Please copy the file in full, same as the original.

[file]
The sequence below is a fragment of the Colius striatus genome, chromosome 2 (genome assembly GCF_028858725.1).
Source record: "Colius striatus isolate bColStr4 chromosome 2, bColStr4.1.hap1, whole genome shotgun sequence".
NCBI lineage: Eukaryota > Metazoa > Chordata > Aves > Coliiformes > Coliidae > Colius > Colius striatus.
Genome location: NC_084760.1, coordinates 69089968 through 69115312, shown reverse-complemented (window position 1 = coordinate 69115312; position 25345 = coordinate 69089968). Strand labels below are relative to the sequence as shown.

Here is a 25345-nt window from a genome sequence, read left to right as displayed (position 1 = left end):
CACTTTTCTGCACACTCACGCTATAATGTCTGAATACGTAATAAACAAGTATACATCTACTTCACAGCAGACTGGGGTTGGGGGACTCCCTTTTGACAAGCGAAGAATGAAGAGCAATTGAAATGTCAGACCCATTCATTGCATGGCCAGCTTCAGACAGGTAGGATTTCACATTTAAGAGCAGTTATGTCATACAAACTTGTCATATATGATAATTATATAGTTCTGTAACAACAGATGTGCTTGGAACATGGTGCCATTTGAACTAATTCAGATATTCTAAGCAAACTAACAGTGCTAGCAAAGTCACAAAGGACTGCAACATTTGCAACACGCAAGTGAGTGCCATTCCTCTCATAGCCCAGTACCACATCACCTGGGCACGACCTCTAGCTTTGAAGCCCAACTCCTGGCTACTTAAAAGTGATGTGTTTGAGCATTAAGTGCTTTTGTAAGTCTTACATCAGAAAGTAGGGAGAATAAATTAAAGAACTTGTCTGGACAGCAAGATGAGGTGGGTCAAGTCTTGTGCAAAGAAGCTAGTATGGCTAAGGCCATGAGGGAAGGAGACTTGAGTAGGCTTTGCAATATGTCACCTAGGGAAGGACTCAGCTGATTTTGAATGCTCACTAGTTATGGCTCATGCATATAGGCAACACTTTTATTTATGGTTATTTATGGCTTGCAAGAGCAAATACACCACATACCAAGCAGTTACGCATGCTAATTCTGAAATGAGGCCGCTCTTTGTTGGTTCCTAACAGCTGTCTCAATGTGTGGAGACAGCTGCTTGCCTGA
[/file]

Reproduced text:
The sequence below is a fragment of the Colius striatus genome, chromosome 2 (genome assembly GCF_028858725.1).
Source record: "Colius striatus isolate bColStr4 chromosome 2, bColStr4.1.hap1, whole genome shotgun sequence".
NCBI lineage: Eukaryota > Metazoa > Chordata > Aves > Coliiformes > Coliidae > Colius > Colius striatus.
Genome location: NC_084760.1, coordinates 69089968 through 69115312, shown reverse-complemented (window position 1 = coordinate 69115312; position 25345 = coordinate 69089968). Strand labels below are relative to the sequence as shown.

Here is a 25345-nt window from a genome sequence, read left to right as displayed (position 1 = left end):
CACTTTTCTGCACACTCACGCTATAATGTCTGAATACGTAATAAACAAGTATACATCTACTTCACAGCAGACTGGGGTTGGGGGACTCCCTTTTGACAAGCGAAGAATGAAGAGCAATTGAAATGTCAGACCCATTCATTGCATGGCCAGCTTCAGACAGGTAGGATTTCACATTTAAGAGCAGTTATGTCATACAAACTTGTCATATATGATAATTATATAGTTCTGTAACAACAGATGTGCTTGGAACATGGTGCCATTTGAACTAATTCAGATATTCTAAGCAAACTAACAGTGCTAGCAAAGTCACAAAGGACTGCAACATTTGCAACACGCAAGTGAGTGCCATTCCTCTCATAGCCCAGTACCACATCACCTGGGCACGACCTCTAGCTTTGAAGCCCAACTCCTGGCTACTTAAAAGTGATGTGTTTGAGCATTAAGTGCTTTTGTAAGTCTTACATCAGAAAGTAGGGAGAATAAATTAAAGAACTTGTCTGGACAGCAAGATGAGGTGGGTCAAGTCTTGTGCAAAGAAGCTAGTATGGCTAAGGCCATGAGGGAAGGAGACTTGAGTAGGCTTTGCAATATGTCACCTAGGGAAGGACTCAGCTGATTTTGAATGCTCACTAGTTATGGCTCATGCATATAGGCAACACTTTTATTTATGGTTATTTATGGCTTGCAAGAGCAAATACACCACATACCAAGCAGTTACGCATGCTAATTCTGAAATGAGGCCGCTCTTTGTTGGTTCCTAACAGCTGTCTCAATGTGTGGAGACAGCTGCTTGCCTGA